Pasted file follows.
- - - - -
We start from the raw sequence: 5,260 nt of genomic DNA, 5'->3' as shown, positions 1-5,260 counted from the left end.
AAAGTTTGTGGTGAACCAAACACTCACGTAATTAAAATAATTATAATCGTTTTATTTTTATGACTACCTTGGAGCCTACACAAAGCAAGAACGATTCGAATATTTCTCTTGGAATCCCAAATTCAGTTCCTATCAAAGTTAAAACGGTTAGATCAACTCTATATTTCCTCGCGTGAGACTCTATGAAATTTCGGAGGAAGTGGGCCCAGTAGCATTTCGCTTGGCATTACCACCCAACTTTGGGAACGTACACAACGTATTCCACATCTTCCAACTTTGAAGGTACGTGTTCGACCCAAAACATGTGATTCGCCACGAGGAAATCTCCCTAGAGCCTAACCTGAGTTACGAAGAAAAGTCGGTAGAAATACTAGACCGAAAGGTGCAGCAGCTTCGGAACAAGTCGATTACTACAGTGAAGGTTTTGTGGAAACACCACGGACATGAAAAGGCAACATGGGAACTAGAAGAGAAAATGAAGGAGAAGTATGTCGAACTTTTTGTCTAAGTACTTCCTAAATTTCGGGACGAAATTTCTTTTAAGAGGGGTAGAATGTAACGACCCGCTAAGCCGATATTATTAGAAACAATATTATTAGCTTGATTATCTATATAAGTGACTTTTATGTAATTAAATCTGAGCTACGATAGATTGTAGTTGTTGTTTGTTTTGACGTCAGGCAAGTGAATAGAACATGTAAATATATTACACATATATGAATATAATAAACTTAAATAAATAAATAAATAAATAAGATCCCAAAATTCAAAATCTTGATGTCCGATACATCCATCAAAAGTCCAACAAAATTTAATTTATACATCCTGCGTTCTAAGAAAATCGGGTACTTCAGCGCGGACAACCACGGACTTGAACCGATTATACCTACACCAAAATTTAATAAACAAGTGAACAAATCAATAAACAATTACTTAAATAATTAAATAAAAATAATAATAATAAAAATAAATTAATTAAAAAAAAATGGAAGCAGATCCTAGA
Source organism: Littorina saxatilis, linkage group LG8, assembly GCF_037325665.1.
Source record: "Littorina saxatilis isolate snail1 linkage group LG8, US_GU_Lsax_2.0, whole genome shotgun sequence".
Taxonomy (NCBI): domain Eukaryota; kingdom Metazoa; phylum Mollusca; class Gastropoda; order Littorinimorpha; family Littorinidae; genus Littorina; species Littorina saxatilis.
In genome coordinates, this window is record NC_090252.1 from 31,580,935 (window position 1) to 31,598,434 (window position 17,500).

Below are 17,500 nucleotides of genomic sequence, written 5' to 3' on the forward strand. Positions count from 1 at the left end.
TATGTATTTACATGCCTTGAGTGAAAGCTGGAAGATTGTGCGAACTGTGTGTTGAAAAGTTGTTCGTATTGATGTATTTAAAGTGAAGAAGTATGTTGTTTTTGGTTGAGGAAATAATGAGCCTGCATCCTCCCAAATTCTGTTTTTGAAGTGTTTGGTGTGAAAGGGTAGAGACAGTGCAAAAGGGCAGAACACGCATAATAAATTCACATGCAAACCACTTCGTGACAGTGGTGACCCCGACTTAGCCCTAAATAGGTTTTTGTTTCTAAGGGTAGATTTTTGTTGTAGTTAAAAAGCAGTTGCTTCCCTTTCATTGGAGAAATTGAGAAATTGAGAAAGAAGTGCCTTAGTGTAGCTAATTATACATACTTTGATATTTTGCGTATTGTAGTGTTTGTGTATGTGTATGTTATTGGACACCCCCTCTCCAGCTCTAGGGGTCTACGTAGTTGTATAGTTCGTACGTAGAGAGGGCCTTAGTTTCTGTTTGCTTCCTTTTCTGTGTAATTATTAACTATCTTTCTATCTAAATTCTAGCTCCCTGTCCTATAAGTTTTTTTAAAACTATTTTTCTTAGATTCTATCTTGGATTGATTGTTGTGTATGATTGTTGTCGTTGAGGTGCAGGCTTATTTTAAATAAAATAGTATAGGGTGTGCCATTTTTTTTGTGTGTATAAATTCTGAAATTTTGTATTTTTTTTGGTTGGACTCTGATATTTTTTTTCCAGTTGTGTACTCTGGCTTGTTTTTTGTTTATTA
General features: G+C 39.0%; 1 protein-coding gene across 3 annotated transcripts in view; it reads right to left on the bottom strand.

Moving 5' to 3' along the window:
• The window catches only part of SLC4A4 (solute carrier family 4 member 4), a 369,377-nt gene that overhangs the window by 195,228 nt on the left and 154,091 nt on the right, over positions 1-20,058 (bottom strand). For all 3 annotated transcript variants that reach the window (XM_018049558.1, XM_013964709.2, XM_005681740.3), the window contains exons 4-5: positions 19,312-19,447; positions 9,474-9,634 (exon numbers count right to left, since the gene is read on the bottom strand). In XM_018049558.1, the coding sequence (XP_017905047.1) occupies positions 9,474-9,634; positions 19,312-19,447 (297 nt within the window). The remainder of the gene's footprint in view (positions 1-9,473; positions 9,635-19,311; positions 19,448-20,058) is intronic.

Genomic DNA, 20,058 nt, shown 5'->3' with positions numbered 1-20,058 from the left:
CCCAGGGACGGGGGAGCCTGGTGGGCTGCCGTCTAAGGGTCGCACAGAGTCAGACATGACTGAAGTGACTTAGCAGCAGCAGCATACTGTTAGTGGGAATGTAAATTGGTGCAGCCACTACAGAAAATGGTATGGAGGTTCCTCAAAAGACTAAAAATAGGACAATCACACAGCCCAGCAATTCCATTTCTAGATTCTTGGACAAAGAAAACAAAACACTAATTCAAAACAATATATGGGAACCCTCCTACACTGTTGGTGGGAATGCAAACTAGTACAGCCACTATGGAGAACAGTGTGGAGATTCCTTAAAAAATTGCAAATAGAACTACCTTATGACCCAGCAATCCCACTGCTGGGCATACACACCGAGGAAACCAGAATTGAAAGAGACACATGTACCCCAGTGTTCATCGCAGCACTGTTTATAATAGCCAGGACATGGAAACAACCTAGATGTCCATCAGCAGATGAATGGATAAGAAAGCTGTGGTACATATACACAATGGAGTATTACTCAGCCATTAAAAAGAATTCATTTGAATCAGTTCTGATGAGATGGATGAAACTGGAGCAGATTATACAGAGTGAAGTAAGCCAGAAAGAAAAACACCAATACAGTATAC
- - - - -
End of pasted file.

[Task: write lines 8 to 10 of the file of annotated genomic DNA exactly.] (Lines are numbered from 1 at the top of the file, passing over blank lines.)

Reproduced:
TATGTATTTACATGCCTTGAGTGAAAGCTGGAAGATTGTGCGAACTGTGTGTTGAAAAGTTGTTCGTATTGATGTATTTAAAGTGAAGAAGTATGTTGTTTTTGGTTGAGGAAATAATGAGCCTGCATCCTCCCAAATTCTGTTTTTGAAGTGTTTGGTGTGAAAGGGTAGAGACAGTGCAAAAGGGCAGAACACGCATAATAAATTCACATGCAAACCACTTCGTGACAGTGGTGACCCCGACTTAGCCCTAAATAGGTTTTTGTTTCTAAGGGTAGATTTTTGTTGTAGTTAAAAAGCAGTTGCTTCCCTTTCATTGGAGAAATTGAGAAATTGAGAAAGAAGTGCCTTAGTGTAGCTAATTATACATACTTTGATATTTTGCGTATTGTAGTGTTTGTGTATGTGTATGTTATTGGACACCCCCTCTCCAGCTCTAGGGGTCTACGTAGTTGTATAGTTCGTACGTAGAGAGGGCCTTAGTTTCTGTTTGCTTCCTTTTCTGTGTAATTATTAACTATCTTTCTATCTAAATTCTAGCTCCCTGTCCTATAAGTTTTTTTAAAACTATTTTTCTTAGATTCTATCTTGGATTGATTGTTGTGTATGATTGTTGTCGTTGAGGTGCAGGCTTATTTTAAATAAAATAGTATAGGGTGTGCCATTTTTTTTGTGTGTATAAATTCTGAAATTTTGTATTTTTTTTGGTTGGACTCTGATATTTTTTTTCCAGTTGTGTACTCTGGCTTGTTTTTTGTTTATTA
General features: G+C 39.0%; 1 protein-coding gene across 3 annotated transcripts in view; it reads right to left on the bottom strand.

Moving 5' to 3' along the window: